It would appear that much of our emergency response remains ad-hoc, even after the lessons of Katrina and Rita. Why, after all the disasters we have lived through, are there still no standard operating procedures to mobilize volunteer medical personnel, food and water, cash contributions, earth-moving equipment, and temporary shelters?
Instead we have a reported inventory of several thousand Katrina trailers that were never used. We rely on a Twitter rumor mill to learn how to contribute cash or food, and share tips on how not to fall for scams. We have to bully airlines into waiving baggage fees so volunteer doctors on tiny church budgets can even get to the scene!
The only organized response we seem to have is the military one, which comes with a whole set of its own problems, and is sorely stretched when faced with widespread disaster.
Is this the best we can do, America? Is this what I have to fall back on, if my state's utter dependence on external connections fails?
Earthquake: A Thought Experiment
I wondered: If a major earthquake had hit California instead of Haiti, just before this deluge arrived, where would we be right now? Say, an 8.1 on the San Andreas Fault followed by an 8.0 on the Hayward Fault a few days later, putting the major population centers of Los Angeles and the Bay Area out of commission?
Where we'd be is in a world of hurt. The repercussions would last for decades.
Grocery store shelves could empty in three days or less, and stay empty for a long time. Gasoline supplies would probably be locked down immediately. Flooding and snow like we're having this week could render key arteries impassable at a critical time.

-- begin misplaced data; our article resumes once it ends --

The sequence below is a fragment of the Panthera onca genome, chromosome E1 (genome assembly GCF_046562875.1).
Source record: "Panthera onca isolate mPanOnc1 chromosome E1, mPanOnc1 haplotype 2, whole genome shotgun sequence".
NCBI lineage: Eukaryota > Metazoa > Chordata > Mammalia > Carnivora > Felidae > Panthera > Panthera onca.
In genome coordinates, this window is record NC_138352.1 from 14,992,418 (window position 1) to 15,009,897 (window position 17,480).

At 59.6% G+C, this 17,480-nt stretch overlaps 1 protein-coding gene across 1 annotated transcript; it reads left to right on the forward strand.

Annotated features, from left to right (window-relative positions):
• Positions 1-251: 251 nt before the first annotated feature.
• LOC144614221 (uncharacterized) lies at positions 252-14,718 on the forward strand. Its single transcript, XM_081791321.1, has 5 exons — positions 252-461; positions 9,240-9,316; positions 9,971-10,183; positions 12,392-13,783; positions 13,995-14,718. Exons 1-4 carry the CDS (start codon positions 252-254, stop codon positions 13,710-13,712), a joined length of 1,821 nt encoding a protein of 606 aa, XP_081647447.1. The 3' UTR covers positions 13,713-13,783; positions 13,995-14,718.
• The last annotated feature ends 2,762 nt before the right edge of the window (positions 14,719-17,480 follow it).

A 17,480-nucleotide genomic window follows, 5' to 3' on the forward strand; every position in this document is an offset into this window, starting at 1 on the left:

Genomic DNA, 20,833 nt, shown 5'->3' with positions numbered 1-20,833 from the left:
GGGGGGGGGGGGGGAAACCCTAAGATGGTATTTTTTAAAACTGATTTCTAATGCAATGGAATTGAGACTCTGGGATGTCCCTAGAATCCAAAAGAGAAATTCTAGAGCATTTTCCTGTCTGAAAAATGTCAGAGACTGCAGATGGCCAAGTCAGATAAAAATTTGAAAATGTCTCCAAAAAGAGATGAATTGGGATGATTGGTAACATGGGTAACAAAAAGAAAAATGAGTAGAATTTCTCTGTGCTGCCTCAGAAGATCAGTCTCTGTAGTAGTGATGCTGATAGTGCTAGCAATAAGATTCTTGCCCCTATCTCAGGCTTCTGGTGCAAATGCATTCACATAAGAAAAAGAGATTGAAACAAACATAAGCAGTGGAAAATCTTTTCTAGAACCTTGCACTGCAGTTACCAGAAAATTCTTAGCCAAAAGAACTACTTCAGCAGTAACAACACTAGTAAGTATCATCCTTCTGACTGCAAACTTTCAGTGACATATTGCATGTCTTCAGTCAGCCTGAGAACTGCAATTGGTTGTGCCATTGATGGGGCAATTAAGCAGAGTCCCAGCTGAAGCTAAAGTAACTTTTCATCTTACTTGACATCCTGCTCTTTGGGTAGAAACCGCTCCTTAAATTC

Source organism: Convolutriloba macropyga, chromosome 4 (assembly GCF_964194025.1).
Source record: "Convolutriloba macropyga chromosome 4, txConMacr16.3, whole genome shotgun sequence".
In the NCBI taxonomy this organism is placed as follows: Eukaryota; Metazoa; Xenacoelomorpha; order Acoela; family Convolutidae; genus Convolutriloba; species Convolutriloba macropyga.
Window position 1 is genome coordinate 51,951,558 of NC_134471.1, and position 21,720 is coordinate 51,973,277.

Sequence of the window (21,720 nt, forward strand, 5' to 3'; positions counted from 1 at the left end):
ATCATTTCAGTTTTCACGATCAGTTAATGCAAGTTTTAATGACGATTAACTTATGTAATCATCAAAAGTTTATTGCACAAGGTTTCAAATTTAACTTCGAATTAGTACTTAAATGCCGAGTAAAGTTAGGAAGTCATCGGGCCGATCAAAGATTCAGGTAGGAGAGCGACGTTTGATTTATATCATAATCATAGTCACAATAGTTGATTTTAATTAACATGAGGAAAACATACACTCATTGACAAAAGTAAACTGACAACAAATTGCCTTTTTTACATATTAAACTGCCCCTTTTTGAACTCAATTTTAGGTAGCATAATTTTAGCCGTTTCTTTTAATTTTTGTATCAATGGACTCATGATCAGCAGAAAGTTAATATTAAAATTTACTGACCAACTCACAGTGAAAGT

I don't know how long it would take for civil order to break down in, say, LA if the grid was down for a few weeks and emergency services were interrupted, but I do know that it took less than 48 hours after Katrina.
Backup power is virtually nonexistent. Worse, nearly all of the grid-tied solar systems would be down along with the grid, because they don't have backup and the grid lacks micro-islanding capability.
Aid shipments into California could be restricted to the ports in a heartbeat. Earthquakes like that could easily take out the handful of roads, rail lines, and power transmission lines that would add up to critical failure.
It would also be an absolute death blow to the state's balance sheet. The cost of recovery alone would do the job, let alone the lost revenue from oil and gas and food that can't get to market anymore. Would it be bailed out, or somehow absorbed by the federal structure? Could it be? Would the federal government borrow another couple-trillion dollars just to repair California?
Or would California fall back, and reorganize into local regional structures?
Is California so different from Haiti in its self-sufficiency? Could I not become a natural disaster refugee as easily — in a heartbeat?
To take the idea to a broader level, we know that there is no plan for oil shortages in America, and that our grid security is a joke. After decades of inaction and delay, there is little reason to hope that these issues will be addressed at a national level — even as their urgency grows.
Since we are now staring down the barrel of peak oil, should we not start thinking about smaller municipal fallback strategies and prepare for the day that oil shortages start to bite?
The U.S. has a strategic petroleum reserve, but where is the cash reserve for massive emergencies? Most households have one, but not cities, counties, states, or the federal government. Here in "earthquake country," residents are repeatedly reminded to keep enough food, water, batteries, and so forth stocked up to survive at least three days. Yet at the municipal level, that backup doesn't exist.